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If Caprese Salad and Panzanella (Tuscan Bread and Tomato Salad) had a baby, this bread salad recipe would be it. I was soaking up the tomato/olive oil juice from a simple Caprese salad with a piece of homemade bread when it dawned on me that the bread bite was a very good bite indeed.
The bread was doughy and absorbed the thin mixture of tomato juice and olive oil. I started cutting up the tomatoes and cheese and tearing off bread bits, mixing and stirring – like you do taco salad. (Maybe here is where I admit my favorite way to eat a Subway sandwich is to cut it up into a bowl and toss extra vinegar on it?) Anyway, it was not a far leap to know that Basil Pesto Caprese Bread Salad was going to become an actual recipe.
Caprese salad is one of Summer’s/Italy’s most delightful gifts.
It’s simple, filling, nutritious, and needs nothing but quality ingredients (fresh mozzarella, tomatoes, basil, olive oil, salt, and pepper). People add basil pesto or balsamic vinegar to Caprese salad all the time, but purists say that’s a bad idea – that true Caprese salad hinges on the light, yet intense flavors of fresh ingredients. To each his own, I think.
Everyone agrees Caprese salad is not a thing you make any time of year except summer. It is summer flavors at their peak.
Basil Pesto is also one of Summer’s/Italy’s most delightful gifts.
You can get away with making basil pesto in the winter, but basil is a summer herb … Ingredient-wise, we are still celebrating summer with this bread salad.
Basil Pesto Caprese Bread Salad: How to transition from Summer to Fall
If you have mentally moved on to fall and just can’t muster for another fresh tomato dish, remember, bread is in the title. You will want your home smelling like fresh bread when fall comes. And since there’s so little actual cooking involved in this salad, you can use it as an opportunity to step into the world of homemade bread!
Maybe you are worried about the carbs in this recipe. That’s a legitimate concern. Bread plays a starring role. There’re carbs here. If you are like my nephew, Christopher, who winsomely says
Aunt Joe, A meal without carbs is like a night without stars…
Then you are in the right place.
Honestly, use whatever bread works for you. Many people prefer day-old or almost stale bread when making Panzanella salad since the dressing is thinner – just olive oil and vinegar. Some recipes call for cutting the bread into cubes and dry toasting it in a skillet to make it crouton-like. If I were serving it to a group, I would probably toast the bread because toasted bread holds up longer. But personally, I like chewy, doughy bread – and one less step is one less step – a small but useful victory. No toasting for me.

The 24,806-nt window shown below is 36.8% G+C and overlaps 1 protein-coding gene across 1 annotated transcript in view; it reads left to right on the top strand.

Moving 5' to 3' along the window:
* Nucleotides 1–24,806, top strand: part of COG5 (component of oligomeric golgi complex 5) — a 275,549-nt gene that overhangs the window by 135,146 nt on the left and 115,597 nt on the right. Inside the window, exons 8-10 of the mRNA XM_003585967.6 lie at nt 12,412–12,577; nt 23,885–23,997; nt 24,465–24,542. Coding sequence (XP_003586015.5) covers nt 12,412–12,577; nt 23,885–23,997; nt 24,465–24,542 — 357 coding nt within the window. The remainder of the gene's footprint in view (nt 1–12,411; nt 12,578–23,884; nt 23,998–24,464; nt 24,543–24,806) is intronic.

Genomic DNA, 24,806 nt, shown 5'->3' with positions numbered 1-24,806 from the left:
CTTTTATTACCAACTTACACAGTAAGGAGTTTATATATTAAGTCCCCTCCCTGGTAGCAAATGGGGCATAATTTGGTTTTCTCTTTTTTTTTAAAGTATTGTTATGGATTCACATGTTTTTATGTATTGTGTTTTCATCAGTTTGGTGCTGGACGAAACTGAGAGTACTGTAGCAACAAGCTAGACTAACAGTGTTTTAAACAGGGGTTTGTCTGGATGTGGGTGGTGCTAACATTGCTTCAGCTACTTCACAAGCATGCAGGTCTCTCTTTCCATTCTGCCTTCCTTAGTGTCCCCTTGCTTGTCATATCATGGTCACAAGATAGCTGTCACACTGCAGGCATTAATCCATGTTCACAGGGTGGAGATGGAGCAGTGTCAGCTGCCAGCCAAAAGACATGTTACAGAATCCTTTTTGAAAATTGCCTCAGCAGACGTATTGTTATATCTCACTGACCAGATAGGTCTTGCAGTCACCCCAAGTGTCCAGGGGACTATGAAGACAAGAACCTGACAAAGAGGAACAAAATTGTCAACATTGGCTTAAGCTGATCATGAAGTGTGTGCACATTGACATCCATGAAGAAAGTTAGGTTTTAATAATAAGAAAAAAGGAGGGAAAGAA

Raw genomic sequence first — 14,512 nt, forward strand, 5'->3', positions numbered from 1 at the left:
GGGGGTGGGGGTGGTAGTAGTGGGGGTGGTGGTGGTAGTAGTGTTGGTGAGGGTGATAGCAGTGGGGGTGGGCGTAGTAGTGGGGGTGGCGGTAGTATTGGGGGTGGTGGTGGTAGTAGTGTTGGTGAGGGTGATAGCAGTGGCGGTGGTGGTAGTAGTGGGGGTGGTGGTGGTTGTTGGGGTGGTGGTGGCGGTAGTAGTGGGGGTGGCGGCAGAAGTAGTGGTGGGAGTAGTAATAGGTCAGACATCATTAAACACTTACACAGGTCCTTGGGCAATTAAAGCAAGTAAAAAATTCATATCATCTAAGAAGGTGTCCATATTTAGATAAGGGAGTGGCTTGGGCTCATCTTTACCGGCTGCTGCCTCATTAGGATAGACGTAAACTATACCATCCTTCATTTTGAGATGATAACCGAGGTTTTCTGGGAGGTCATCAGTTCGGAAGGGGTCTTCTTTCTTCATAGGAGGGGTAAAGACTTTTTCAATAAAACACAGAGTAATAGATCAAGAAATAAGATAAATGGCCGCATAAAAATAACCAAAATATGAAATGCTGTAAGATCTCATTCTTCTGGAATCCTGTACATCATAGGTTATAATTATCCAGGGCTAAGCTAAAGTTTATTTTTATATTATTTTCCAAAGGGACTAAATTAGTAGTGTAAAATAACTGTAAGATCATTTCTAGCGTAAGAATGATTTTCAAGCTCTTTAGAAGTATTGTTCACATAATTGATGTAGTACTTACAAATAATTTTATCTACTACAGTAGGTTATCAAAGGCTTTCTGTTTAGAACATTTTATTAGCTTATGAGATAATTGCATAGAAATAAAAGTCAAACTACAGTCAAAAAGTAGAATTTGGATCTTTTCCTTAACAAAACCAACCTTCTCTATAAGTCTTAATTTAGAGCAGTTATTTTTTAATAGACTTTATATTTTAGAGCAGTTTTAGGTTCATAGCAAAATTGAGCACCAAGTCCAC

Basil Pesto Bread and Tomato Salad
For the Pesto
- 2 cups loosely packed fresh basil leaves
- 2 cups loosely packed fresh baby spinach leaves
- 3/4 cup toasted nuts - I used some whole pecan halves and walnut halves. Toasting yields a richer flavor. It is an optional step.
- 1/2 cup olive oil
- 1/2 cup freshly shredded Parmesan
- 1 - 2 cloves garlic
- 1 whole lemon, juiced
- 2 tsp lemon zest
- 1/2 T sugar
- 1/2 tsp kosher salt
For the Salad
- 2 cups chopped tomatoes
- 2 cups cubed bread
- 1/2 cup chopped fresh mozzarella
- 1/4 cup basil pesto
- Kosher salt and freshly ground pepper to taste
- Fresh basil for garnish
Toast the nuts in a dry skillet 2 - 3 minutes. Just until you can smell them. Smaller pieces of nuts or pine nuts will toast faster than larger walnut halves.
Put everything in your food processor or blender and blast into a paste.
The longer it sits, the more the flavors will meld, but it will taste fine even if you use it right away.
Chop and combine everything. Dress with pesto. Add salt and pepper, garnish with fresh basil leaves cut into strips.
The spinach in this recipe is added as a filler to increase the nutritional value and extend how much pesto you get. Theoretically, it will also reduce the calories per "unit dose." If you want to thin the pesto even more (which you can because it is so flavorful) add some water and blast. You will change the texture and turn it into a thinner sauce - and there is nothing wrong with that, especially if you are going to use it on spaghetti or zucchini noodles. Traditional pesto is made with pine nuts, but they are expensive, and sometimes have a bitter finish. I stopped using pine nuts because I could never figure out why or when they were going to taste bitter. Throw in whatever extra fresh veggies you have on hand - red onion or fresh mushrooms would be nice additions. A teaspoon or two of capers would add a nice zing.